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[Article]-Alternate Data Streams (ADS): Hiding In Plain Site

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don

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Post Wed Feb 28, 2007 12:27 am

[Article]-Alternate Data Streams (ADS): Hiding In Plain Site

By Brian Wilson, CCNA, CCSE, CCAI, MCP, Network+, Security+, JNCIA

In this little article I am going to show you how Alternate Data Streams (ADS) work and show you a small example of how to make one. ADS is a feature in the NTFS file systems to make a compatibility with HFS, or the old Macintosh Hierarchical File System. ADS has been a function of NTFS since NT 4.0 and is still available in Windows XP (and yes even Windows Vista). ADS gives you the ability to inject/add file data into existing files without affecting their functionality, size, or display in utilities like Windows Explorer or even "dir" under command line.


Permanent Link: [Article]-Alternate Data Streams (ADS): Hiding In Plain Site

Offer your thoughts and experiences,
Don

PS - ADS is covered in many of the ethical hacking certification exams. This is a good introductory article that shows you exactly how it works.
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CadillacGolfer

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Post Wed Feb 28, 2007 10:23 am

Re: [Article]-Alternate Data Streams (ADS): Hiding In Plain Site

Why MSFT includes this in NTFS, yet provides no native tools to work with ADS is completely beyond me.
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don

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Post Wed Feb 28, 2007 12:13 pm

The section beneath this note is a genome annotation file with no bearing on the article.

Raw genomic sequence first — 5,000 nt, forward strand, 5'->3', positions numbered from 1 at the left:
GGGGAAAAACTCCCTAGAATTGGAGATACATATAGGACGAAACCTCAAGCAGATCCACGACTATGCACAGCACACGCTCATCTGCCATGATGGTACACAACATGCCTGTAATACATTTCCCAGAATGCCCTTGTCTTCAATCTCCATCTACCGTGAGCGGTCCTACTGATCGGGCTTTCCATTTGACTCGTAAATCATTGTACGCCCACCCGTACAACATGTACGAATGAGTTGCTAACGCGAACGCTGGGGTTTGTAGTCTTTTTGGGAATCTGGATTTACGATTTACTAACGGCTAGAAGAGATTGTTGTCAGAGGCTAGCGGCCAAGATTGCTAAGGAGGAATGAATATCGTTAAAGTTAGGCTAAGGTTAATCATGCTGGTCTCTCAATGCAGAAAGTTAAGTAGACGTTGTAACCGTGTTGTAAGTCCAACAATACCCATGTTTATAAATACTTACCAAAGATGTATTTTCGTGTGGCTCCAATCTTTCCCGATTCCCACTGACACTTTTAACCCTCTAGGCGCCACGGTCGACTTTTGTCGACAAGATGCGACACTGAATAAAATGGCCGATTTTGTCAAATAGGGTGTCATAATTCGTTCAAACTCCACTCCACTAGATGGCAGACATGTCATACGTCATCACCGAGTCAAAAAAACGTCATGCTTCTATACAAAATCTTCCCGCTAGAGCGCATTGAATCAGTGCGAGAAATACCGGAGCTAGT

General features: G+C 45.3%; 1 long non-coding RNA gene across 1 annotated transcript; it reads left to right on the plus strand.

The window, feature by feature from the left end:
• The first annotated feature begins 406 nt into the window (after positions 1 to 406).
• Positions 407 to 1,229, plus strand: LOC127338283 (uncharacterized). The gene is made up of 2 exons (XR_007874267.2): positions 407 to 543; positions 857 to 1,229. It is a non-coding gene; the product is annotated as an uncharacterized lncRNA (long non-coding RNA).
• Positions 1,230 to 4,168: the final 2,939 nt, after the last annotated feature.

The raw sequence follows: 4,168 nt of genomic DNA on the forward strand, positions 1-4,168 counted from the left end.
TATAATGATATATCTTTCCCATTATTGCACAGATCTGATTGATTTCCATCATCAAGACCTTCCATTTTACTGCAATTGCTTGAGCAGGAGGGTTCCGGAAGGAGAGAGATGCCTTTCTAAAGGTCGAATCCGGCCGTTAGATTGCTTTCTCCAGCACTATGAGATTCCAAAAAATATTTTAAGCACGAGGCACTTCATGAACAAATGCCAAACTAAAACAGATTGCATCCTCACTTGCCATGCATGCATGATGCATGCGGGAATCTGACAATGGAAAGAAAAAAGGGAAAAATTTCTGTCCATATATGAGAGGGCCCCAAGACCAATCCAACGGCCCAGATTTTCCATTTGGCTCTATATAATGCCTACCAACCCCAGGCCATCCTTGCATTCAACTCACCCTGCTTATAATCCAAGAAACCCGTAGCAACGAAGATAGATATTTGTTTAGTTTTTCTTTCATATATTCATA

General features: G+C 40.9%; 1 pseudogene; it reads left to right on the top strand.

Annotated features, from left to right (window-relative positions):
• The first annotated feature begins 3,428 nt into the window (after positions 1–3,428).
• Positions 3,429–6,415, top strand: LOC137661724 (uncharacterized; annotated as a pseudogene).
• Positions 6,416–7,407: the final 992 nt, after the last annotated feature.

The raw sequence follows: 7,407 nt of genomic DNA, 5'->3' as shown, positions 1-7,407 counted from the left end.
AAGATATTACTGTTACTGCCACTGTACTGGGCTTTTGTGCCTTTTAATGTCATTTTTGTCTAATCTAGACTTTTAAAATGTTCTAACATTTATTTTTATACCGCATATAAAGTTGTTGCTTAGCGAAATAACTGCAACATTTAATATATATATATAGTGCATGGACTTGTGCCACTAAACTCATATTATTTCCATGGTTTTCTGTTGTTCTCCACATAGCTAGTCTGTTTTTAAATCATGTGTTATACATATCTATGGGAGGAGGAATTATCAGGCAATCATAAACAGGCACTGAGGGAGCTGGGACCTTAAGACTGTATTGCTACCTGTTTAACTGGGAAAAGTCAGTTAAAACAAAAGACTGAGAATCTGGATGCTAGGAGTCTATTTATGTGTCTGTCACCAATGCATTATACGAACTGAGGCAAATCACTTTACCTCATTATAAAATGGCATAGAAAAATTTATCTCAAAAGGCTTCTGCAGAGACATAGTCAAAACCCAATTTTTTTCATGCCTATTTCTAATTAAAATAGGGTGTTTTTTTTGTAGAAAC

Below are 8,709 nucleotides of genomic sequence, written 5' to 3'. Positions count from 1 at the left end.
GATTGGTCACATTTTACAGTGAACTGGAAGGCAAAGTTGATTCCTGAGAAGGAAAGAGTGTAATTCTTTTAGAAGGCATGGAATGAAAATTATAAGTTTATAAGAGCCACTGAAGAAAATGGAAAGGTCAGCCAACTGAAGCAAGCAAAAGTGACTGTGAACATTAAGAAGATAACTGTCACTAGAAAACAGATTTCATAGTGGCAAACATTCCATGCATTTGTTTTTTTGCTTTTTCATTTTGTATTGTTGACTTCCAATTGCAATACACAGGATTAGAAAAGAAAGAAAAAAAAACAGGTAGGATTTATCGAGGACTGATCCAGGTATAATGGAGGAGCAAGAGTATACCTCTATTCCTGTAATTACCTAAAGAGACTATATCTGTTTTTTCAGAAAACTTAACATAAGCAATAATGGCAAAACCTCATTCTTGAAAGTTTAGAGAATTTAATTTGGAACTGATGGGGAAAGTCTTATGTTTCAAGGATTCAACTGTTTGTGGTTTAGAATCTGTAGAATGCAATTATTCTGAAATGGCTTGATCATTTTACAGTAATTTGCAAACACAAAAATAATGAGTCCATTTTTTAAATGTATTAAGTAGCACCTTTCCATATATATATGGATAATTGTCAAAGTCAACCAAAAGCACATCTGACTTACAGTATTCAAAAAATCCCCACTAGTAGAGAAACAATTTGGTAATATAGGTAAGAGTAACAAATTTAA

Re: [Article]-Alternate Data Streams (ADS): Hiding In Plain Site

ADS was originally created for compatability with Macs. Macs by nature don't have file extensions in the file name. The data that tells a Mac the file association was held in a seperate "fork" of the file as opposed to the file name itself. This has been changes since Mac OSX, but ADS has taken on additional duties for Windows such as the Summary feature. Google for more details.

As with most things, hackers find a unique way of making a feature do something it was not initially meant to do. This is not a bad thing. But "crackers" do the same thing for bad purposes. Thus the difference between a hacker and a cracker (just threw that in for those about to take a cert exam).

Hope this helps,
Don

PS - digg this story!
Last edited by don on Wed Feb 28, 2007 12:17 pm, edited 1 time in total.
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LSOChris

Post Wed Feb 28, 2007 5:08 pm

Re: [Article]-Alternate Data Streams (ADS): Hiding In Plain Site

good article, cool stealth fighter....

actually like Don said you'll probably catch a couple of ADS question on either the CEH or CPTS exam, good info to have.
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p0et

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Post Wed Mar 21, 2007 11:01 pm

Re: [Article]-Alternate Data Streams (ADS): Hiding In Plain Site

Great work, Brian!  :D

It's a fun topic and am glad you brought me in on the project.  8)
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jimbob

Post Thu Mar 22, 2007 3:28 am

Re: [Article]-Alternate Data Streams (ADS): Hiding In Plain Site

Quick question, is there any legitimate uses for ADS other than the summary metadata attached to some files? If there was a way of disabling ADS would this break windows?

Jim
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slimjim100

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Post Thu Mar 22, 2007 8:44 am

Re: [Article]-Alternate Data Streams (ADS): Hiding In Plain Site

I know alot of other programs now use ADS. I think the "Thumbs.db" file uses ADS It's used for picture icons in windows folders also some PDF's use the ADS file space. I am unaware of anyway to disable ADS but if you convert your file system to FAT32 you will drop all ADS streams from the drive. I guess if you had a lot of spare time on your hands you could convert your drive to FAT32 and then convert it back to NTFS to kill all the ADS streams. There are tools freely avaible on the net to find and ID ADS streams on you harddrvie. I like using a tool called LNS.exe (http://ntsecurity.nu/toolbox/lns/) it free and is command line driven so it's very light weight to use and works very fast.

Brian
CISSP, CCSE, CCNA, CCAI, Network+, Security+, JNCIA, & MCP

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